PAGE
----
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Meditation can help your brain work more efficiently.

simple

Sitting in meditation can be challenging. You might feel anxious to get back to your busy day. Your mind wanders. Your foot falls asleep. But consider this: A regular meditation practice can make your brain work better.

Over the past few years, scientists have discovered that meditation helps the brain to process information more efficiently. One study, conducted at the University of Wisconsin-Madison, found that people who meditate capture information that others miss when presented with a series of visual cues in quick succession. The difference was most marked in longtime practitioners of vipassana meditation, but even novices who practiced just 20 minutes per day scored better than people who didn't meditate.

Just as repeated practice of Sun Salutations builds strength and stamina, so regular meditation enhances the brain's capacity for perception, awareness, and efficiency in processing, says Sat Bir Singh Khalsa, assistant professor of medicine at Brigham and Women's Hospital, Harvard Medical School. "Meditation has both short- and long-term benefits to brain structure and function," he says. Another study, conducted through Massachusetts General Hospital, found that longtime meditators have a thicker insula, the part of the brain that links the emotional center with the thinking center. Some researchers say that this finding may explain a seeming paradox: In meditators, the amygdala, the part of the brain tied to the fight-or-flight impulse, is more active than in nonmeditators. But meditators also seem to be better able to calm that response than others.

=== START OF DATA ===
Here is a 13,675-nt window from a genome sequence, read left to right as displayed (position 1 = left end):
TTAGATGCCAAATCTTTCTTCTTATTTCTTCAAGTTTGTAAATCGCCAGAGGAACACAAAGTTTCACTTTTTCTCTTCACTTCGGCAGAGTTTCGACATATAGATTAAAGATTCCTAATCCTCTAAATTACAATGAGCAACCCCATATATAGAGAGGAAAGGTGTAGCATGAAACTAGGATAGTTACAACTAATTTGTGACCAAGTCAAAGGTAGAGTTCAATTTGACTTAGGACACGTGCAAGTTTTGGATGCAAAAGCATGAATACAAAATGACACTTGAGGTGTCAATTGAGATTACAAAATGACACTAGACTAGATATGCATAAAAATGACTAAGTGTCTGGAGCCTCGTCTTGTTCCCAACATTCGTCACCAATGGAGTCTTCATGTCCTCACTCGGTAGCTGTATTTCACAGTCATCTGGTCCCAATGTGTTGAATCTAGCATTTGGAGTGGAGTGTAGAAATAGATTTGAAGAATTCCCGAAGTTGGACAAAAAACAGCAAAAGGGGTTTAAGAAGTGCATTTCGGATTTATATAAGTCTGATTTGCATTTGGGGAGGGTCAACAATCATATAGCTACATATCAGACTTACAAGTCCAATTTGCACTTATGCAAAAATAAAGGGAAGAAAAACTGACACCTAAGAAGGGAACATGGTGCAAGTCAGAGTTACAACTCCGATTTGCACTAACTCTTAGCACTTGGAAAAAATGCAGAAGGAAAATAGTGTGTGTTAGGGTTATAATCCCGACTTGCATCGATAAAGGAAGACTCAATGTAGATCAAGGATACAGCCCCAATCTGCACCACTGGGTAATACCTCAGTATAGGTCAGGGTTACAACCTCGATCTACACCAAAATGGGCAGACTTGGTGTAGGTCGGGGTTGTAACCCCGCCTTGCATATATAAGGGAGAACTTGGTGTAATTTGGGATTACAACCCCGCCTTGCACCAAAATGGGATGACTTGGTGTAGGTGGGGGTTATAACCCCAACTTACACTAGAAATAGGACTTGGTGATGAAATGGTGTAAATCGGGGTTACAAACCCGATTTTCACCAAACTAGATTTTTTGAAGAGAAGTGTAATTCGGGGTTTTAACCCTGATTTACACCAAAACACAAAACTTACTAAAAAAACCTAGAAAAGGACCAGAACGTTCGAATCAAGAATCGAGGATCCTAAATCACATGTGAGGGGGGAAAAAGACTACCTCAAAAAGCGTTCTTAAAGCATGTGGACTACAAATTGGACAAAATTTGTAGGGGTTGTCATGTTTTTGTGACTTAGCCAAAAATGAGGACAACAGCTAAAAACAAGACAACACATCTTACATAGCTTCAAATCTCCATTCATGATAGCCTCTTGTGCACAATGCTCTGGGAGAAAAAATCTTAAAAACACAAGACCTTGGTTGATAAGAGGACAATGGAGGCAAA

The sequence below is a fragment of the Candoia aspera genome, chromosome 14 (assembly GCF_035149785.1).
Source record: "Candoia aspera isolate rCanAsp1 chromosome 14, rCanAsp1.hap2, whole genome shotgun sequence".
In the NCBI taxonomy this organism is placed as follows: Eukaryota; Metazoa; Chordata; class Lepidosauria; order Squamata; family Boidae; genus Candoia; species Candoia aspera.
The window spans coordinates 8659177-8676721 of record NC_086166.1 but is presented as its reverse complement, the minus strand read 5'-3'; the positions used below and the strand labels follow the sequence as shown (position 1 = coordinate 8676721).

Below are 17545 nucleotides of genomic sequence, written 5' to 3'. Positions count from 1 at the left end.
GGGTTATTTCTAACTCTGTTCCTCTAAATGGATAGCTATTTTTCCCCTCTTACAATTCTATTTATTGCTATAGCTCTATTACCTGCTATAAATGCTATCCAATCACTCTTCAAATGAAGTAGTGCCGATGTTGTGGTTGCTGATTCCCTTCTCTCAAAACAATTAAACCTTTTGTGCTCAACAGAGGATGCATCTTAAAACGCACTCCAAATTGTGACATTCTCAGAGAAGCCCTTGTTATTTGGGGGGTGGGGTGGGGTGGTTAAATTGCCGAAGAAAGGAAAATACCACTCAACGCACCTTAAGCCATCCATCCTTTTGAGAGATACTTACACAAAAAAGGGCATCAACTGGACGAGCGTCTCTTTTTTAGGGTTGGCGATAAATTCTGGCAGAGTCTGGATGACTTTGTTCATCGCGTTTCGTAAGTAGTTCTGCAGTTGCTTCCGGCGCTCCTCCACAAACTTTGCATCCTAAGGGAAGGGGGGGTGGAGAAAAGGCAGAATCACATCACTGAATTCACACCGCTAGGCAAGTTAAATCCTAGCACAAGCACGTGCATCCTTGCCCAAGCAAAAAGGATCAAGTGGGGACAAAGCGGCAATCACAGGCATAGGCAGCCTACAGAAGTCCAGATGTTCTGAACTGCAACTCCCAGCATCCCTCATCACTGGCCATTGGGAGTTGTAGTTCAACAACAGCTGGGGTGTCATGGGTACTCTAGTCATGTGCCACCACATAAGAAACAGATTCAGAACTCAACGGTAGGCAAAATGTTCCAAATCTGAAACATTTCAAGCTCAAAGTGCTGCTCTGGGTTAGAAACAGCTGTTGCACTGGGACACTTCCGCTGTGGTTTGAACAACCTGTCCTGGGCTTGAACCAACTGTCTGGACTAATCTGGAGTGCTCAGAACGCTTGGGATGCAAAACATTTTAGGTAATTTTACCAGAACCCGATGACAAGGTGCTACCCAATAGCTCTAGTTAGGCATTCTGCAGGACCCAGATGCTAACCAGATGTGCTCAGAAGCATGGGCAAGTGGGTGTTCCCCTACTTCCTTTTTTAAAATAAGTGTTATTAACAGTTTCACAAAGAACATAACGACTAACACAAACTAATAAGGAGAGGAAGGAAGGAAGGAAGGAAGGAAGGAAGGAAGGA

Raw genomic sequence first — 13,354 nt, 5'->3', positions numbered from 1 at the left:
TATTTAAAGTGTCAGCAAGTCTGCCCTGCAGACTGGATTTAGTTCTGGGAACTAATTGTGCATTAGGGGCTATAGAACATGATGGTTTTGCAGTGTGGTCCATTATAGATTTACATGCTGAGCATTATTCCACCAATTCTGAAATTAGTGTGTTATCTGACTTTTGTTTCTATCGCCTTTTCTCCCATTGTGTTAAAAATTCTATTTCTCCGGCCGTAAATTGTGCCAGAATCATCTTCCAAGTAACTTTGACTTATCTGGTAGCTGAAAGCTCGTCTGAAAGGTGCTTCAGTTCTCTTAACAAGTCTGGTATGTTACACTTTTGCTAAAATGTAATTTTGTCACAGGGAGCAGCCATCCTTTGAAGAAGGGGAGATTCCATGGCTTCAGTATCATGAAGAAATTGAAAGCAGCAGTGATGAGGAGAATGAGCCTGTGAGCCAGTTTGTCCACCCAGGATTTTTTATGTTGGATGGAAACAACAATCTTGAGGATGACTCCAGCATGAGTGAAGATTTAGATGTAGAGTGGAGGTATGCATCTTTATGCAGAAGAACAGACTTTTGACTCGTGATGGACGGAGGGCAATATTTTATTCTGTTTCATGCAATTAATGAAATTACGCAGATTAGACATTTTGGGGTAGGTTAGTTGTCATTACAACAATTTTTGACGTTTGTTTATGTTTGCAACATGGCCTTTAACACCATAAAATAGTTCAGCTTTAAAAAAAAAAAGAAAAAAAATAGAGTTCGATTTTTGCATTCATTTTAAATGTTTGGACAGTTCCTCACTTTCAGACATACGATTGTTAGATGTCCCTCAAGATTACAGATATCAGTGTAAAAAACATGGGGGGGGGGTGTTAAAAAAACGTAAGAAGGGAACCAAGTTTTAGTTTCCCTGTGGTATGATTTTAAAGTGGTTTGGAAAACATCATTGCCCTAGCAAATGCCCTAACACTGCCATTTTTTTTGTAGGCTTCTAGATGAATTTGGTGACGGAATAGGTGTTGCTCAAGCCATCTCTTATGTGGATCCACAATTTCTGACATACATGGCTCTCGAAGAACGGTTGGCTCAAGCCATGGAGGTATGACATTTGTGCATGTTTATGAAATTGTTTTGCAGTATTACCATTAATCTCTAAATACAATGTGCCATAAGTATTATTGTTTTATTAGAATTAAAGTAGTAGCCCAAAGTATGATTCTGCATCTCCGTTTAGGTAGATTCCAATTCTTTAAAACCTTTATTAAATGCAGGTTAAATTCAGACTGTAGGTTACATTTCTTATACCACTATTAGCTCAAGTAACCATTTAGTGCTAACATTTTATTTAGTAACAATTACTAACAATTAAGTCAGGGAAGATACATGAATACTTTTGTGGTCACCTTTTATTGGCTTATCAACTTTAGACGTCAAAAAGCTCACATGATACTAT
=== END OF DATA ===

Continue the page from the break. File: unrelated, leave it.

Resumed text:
"No one has proven why yet, but the theory is that meditators are more aware of what's happening in their environment and better able to control their internal psychological and physiological responses to it," says Khalsa. heather boerner meditation

Mark Coleman, a meditation teacher and the author of Awake in the Wild, offers this simple meditation as an introduction to mindfulness, or the state of nonreactive, receptive awareness that forms the heart of vipassana meditation.

Sit comfortably in an upright but relaxed position. Close your eyes and bring your attention to your nostrils. As you breathe notice the subtle sensation of cool air passing into, and warm air passing out of, your nose. Without manipulating the breath, simply notice the sensation.

Maintain your attention to every breath. Staying relaxed and mentally alert, become curious about each passing one as if it were your first.

If your attention wanders, simply notice the distraction and patiently return to the sensation of the breath. Your ability to stay present deepens by consistently returning to the current moment.

Do this exercise 10 minutes once or twice a day, gradually extending your sessions to 20 or 30 minutes each.

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